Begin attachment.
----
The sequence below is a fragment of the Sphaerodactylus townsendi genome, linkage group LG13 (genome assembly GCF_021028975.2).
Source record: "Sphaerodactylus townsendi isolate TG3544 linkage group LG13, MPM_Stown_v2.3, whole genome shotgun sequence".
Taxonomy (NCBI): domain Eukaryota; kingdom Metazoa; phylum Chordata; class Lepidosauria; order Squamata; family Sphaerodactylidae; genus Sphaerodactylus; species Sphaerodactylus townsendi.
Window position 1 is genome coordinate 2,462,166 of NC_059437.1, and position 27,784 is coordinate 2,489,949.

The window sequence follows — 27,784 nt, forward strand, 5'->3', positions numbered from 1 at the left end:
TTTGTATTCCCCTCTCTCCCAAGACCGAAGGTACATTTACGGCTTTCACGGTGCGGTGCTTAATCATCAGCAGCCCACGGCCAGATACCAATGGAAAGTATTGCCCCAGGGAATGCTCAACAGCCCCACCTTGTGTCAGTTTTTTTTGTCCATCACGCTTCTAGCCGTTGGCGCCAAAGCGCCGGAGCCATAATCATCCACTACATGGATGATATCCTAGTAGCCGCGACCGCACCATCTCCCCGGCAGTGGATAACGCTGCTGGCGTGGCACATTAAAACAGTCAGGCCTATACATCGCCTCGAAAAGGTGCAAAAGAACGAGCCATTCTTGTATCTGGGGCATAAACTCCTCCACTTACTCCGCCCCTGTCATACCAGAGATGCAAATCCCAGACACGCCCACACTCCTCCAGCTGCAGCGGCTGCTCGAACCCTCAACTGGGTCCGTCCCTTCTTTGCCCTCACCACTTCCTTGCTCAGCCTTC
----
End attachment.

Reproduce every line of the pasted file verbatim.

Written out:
The sequence below is a fragment of the Sphaerodactylus townsendi genome, linkage group LG13 (genome assembly GCF_021028975.2).
Source record: "Sphaerodactylus townsendi isolate TG3544 linkage group LG13, MPM_Stown_v2.3, whole genome shotgun sequence".
Taxonomy (NCBI): domain Eukaryota; kingdom Metazoa; phylum Chordata; class Lepidosauria; order Squamata; family Sphaerodactylidae; genus Sphaerodactylus; species Sphaerodactylus townsendi.
Window position 1 is genome coordinate 2,462,166 of NC_059437.1, and position 27,784 is coordinate 2,489,949.

The window sequence follows — 27,784 nt, forward strand, 5'->3', positions numbered from 1 at the left end:
TTTGTATTCCCCTCTCTCCCAAGACCGAAGGTACATTTACGGCTTTCACGGTGCGGTGCTTAATCATCAGCAGCCCACGGCCAGATACCAATGGAAAGTATTGCCCCAGGGAATGCTCAACAGCCCCACCTTGTGTCAGTTTTTTTTGTCCATCACGCTTCTAGCCGTTGGCGCCAAAGCGCCGGAGCCATAATCATCCACTACATGGATGATATCCTAGTAGCCGCGACCGCACCATCTCCCCGGCAGTGGATAACGCTGCTGGCGTGGCACATTAAAACAGTCAGGCCTATACATCGCCTCGAAAAGGTGCAAAAGAACGAGCCATTCTTGTATCTGGGGCATAAACTCCTCCACTTACTCCGCCCCTGTCATACCAGAGATGCAAATCCCAGACACGCCCACACTCCTCCAGCTGCAGCGGCTGCTCGAACCCTCAACTGGGTCCGTCCCTTCTTTGCCCTCACCACTTCCTTGCTCAGCCTTC